When Ibby Bell’s father dies unexpectedly in the summer of 1964, her mother unceremoniously deposits Ibby with her eccentric grandmother Fannie and throws in her father’s urn for good measure. Fannie’s New Orleans house is like no place Ibby has ever been—and Fannie, who has a tendency to end up in the local asylum—is like no one she has ever met. Fortunately, Fannie’s black cook, Queenie, and her smart-mouthed daughter, Dollbaby, take it upon themselves to initiate Ibby into the ways of the South, both its grand traditions and its darkest secrets.
For Fannie’s own family history is fraught with tragedy, hidden behind the closed rooms in her ornate Uptown mansion. It will take Ibby’s arrival to begin to unlock the mysteries there. And it will take Queenie and Dollbaby’s hard-won wisdom to show Ibby that family can sometimes be found in the least expected places.
For fans of Saving CeeCee Honeycutt and The Help, Dollbaby brings to life the charm and unrest of 1960s New Orleans through the eyes of a young girl learning to understand race for the first time.
By turns uplifting and funny, poignant and full of verve, Dollbaby is a novel readers will take to their hearts
Almost twelve years old and still reeling from the death of her father, Ibby is abandoned by her mother and left on the doorstep of a grandmother who she just barely found out she had. Fannie, her grandmother is a seemingly eccentric, smoking, and gambling, woman is really a mentally unstable, sad woman who has many secrets. The loving relationship that develops between them will move you.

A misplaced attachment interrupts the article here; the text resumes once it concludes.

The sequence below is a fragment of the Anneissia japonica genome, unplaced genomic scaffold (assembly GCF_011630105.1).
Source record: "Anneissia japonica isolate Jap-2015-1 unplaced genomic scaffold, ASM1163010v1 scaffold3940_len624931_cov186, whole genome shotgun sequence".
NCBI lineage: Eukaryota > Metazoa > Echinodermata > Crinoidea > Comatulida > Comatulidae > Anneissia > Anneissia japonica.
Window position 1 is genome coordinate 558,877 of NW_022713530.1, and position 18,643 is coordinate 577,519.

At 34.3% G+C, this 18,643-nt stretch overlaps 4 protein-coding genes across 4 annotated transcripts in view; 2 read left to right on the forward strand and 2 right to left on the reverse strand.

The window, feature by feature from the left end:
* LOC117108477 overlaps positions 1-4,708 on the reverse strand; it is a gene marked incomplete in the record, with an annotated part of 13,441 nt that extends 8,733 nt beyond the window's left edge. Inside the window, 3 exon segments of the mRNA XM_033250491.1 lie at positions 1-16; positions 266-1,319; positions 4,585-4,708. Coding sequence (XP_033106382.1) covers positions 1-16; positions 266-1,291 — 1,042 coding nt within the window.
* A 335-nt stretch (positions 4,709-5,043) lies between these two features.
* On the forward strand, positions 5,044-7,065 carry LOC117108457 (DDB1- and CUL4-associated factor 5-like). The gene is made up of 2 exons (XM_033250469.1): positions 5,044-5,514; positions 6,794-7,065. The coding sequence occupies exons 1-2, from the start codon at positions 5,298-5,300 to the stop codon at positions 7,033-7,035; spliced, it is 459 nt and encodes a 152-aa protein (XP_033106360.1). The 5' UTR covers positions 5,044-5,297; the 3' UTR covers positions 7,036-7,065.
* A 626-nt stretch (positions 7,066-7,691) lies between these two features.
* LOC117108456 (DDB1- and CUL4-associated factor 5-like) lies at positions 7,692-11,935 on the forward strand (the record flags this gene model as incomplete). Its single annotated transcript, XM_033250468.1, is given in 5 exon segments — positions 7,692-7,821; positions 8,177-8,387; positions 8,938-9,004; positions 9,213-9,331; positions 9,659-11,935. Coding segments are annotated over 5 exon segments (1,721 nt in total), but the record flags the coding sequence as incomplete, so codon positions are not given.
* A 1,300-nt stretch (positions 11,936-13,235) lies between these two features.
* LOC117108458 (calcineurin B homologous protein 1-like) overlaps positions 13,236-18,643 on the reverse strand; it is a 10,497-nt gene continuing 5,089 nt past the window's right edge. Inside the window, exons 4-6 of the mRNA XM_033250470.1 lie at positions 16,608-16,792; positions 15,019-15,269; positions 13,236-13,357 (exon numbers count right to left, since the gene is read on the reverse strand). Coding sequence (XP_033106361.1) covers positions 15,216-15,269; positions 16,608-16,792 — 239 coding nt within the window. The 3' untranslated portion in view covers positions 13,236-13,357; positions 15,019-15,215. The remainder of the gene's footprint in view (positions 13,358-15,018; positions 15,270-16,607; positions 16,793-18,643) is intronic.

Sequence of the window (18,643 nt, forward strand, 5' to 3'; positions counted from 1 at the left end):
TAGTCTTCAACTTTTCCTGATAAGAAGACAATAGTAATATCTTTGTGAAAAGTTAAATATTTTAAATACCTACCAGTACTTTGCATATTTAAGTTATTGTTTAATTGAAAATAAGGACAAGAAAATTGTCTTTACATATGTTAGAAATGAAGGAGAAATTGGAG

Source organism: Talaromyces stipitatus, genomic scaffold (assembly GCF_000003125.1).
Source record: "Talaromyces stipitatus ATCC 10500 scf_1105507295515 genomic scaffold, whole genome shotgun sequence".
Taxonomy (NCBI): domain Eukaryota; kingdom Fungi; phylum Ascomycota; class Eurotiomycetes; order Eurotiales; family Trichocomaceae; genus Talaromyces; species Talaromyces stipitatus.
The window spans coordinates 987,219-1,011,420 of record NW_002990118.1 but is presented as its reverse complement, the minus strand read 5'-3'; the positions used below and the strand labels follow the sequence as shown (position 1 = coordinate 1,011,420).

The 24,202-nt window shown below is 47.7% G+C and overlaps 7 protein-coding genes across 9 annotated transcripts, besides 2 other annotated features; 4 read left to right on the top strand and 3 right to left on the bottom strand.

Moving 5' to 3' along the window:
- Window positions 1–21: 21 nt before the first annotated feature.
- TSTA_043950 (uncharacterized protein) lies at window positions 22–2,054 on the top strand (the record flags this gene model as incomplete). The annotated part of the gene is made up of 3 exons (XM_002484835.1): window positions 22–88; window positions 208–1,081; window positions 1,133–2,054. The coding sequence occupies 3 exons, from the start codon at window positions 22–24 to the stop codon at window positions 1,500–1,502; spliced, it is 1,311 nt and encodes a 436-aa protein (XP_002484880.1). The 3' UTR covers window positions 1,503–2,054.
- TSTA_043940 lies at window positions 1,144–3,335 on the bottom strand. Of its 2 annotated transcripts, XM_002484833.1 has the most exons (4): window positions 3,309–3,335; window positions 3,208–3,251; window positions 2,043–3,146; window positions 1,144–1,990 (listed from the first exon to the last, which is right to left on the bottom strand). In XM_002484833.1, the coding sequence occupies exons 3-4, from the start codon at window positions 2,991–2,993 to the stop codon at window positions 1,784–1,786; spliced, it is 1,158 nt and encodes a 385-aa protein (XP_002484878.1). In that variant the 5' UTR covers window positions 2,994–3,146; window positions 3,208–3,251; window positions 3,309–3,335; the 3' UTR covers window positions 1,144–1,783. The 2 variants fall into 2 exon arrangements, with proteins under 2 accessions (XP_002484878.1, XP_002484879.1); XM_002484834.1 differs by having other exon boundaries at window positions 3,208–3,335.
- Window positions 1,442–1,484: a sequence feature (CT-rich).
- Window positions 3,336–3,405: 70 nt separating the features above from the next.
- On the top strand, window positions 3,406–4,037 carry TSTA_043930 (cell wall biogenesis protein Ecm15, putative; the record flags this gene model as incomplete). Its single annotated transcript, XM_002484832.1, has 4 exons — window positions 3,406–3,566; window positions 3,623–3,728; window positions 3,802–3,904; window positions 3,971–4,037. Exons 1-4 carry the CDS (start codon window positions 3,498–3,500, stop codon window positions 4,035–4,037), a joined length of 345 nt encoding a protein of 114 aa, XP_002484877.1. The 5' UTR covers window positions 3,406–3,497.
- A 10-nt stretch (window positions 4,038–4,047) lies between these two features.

The story is set in New Orleans just as the Civil Rights Act is passed in 1964. Queenie, the endearing maid who “came with the house “has endured losses of her own. She is wise but set in old ways and doesn’t think anything will change with the passage of the Civil Rights Act. Dollbaby, her daughter, of the newer generation wants change not just for herself but her own daughter. These women become as big a part of Ibby’s life as they are of Fannie’s.
The secrets, one after another begin to unfold about Fannie’s life. Ibby learns about Fannie’s hard life as a child and how she came to New Orleans. I loved the descriptions of the French Quarter, both when Fannie first came there and in the time when Ibby arrives. But it isn’t until the end that the whole story is divulged.
The story though is about more than just the time and place. It is about loss, about friendship, family, race and prejudice, but mostly about the beautiful relationships between these characters. There are things that happened in the past that Ibby doesn’t learn until the end , but the most important things she learns is that she is not alone. It’s a beautiful story, beautifully written and full of heart and love.